Audio quality also seemed positive. Dialogue consistently appeared natural and crisp, with no edginess or intelligibility issues on display. Music was clear and dynamic. The score seemed broadly reproduced and complemented the mix nicely. Effects mostly stayed in the low-key realm, but they always were distinctive and concise, and the mix boasted fine clarity for the louder moments. Bass response always seemed rich and firm. The mix lacked the ambition to reach “A” level, but it earned a solid “B+” as a fine soundtrack.

New Line released Texas Chainsaw Massacre in two flavors. For those who prefer the no-frills route, you can get the standard version. For those with a taste for extras, however, this Platinum Series release will be the way to go.

On DVD One, we find a whopping three audio commentaries, which the package refers to as “audio essays”. Entitled “Production”, the first presents producer Michael Bay, director Marcus Nispel, executive producers Andrew Form and Brad Fuller, and New Line co-chairman/co-CEO Robert Shaye. All five recorded their comments separately, and the results got edited into this non-screen-specific piece.

Expect information on a wide variety of topics here. Among other subjects, we learn about the genesis of Bay’s production company, how Nispel got the gig and his background, issues connected to adapting a horror classic, casting and the work of the actors, and stories from the set. That’s just a sampling of what you’ll hear, however, as I can’t cover everything in this brisk and informative piece. It’s consistently blunt and engaging as it gives a good look at many areas of the production.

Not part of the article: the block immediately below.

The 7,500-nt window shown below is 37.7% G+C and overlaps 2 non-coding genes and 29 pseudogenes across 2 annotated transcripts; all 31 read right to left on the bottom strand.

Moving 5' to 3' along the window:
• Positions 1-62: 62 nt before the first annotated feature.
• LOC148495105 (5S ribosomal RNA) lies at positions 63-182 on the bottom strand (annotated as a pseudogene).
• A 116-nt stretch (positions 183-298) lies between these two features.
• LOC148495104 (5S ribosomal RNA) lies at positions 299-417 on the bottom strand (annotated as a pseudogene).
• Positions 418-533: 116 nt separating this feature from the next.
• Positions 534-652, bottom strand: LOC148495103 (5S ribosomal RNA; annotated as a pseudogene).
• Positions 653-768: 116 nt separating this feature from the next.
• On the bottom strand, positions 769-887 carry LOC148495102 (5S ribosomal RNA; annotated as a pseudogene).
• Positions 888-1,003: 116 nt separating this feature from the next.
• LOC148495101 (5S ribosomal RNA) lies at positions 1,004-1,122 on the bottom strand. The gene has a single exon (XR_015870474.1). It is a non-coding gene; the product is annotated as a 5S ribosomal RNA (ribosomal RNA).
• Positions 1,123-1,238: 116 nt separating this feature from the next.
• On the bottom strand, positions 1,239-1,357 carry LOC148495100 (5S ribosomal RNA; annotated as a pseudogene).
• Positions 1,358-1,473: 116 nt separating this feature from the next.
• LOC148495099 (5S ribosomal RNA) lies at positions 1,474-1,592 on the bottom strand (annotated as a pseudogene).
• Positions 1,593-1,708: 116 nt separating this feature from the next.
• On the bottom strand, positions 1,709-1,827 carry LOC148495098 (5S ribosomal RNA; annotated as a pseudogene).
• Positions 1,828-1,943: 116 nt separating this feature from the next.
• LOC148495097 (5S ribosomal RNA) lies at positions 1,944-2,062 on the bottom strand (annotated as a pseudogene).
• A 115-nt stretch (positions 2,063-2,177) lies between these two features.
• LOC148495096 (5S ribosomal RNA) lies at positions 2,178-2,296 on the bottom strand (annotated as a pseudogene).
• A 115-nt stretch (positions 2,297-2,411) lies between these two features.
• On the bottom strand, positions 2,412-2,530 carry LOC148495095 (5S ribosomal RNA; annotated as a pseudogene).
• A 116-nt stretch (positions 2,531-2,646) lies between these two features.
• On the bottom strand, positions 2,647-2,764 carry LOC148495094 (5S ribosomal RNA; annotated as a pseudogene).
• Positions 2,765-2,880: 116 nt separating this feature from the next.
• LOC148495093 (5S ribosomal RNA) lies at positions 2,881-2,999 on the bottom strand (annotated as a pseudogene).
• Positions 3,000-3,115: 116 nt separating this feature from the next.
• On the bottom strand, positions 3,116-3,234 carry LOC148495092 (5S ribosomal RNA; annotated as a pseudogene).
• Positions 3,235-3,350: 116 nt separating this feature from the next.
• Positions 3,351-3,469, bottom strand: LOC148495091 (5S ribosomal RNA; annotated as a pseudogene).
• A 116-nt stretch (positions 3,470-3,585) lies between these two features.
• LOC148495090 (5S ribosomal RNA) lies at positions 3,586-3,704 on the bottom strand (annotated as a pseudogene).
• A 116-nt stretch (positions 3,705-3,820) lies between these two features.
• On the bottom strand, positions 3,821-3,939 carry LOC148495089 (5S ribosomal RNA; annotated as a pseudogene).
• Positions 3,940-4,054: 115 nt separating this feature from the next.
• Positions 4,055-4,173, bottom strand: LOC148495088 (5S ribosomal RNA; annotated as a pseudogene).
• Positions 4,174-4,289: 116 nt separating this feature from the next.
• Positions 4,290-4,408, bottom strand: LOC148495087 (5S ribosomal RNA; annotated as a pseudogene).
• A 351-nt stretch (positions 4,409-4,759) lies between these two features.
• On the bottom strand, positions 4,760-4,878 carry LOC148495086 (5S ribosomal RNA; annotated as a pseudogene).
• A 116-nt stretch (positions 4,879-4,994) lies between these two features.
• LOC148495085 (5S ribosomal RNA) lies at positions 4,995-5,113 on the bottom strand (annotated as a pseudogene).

For the second “audio essay”, we cover “Technical” elements and hear from director Marcus Nispel, cinematographer Daniel Pearl, production designer Greg Blair, art director Scott Gallagher, supervising sound editor Trevor Jolly, and composer Steve Jablonsky. As with the prior “essay”, this one records the speakers separately and cuts them together for the edited track. Not surprisingly, the focus here remains on the nuts and bolts of the filmmaking. We learn a little about topics like the participants’ prior familiarity with the original Massacre, the set design and location scouting, the use of the bleach bypass process on the film and other cinematographic issues, the score and the audio. Some of the subjects receive particular exploration. For example, we get good details about the chainsaws used as well as the movie’s main house. The track seems a bit dry at times, and it probably offers the least exciting of the three. Nonetheless, it presents a solid examination of the appropriate subjects and gives us a fine exploration of the technical issues.

Finally, called “Story”, the last “audio essay” features director Marcus Nispel, producer Michael Bay, screenwriter Scott Kosar, executive producers Brad Fuller and Andrew Form, and actors Jessica Biel, Erica Leerhsen, Eric Balfour, Jonathan Tucker, Mike Vogel, and Andrew Bryniarski. As with the other two “essays”, these present separately conducted chats that get spliced together. It’s a useful and informative piece on a par with the “Production” commentary. Kosar dominates as he discusses his script. We learn how he got the gig, some of his early ideas, and variations made to the original document. We also learn a little more about casting as well as characters, development, the historical background with Ed Gein, criticism and comparisons with the original, and other issues. The track seems brisk and engaging as it covers its material.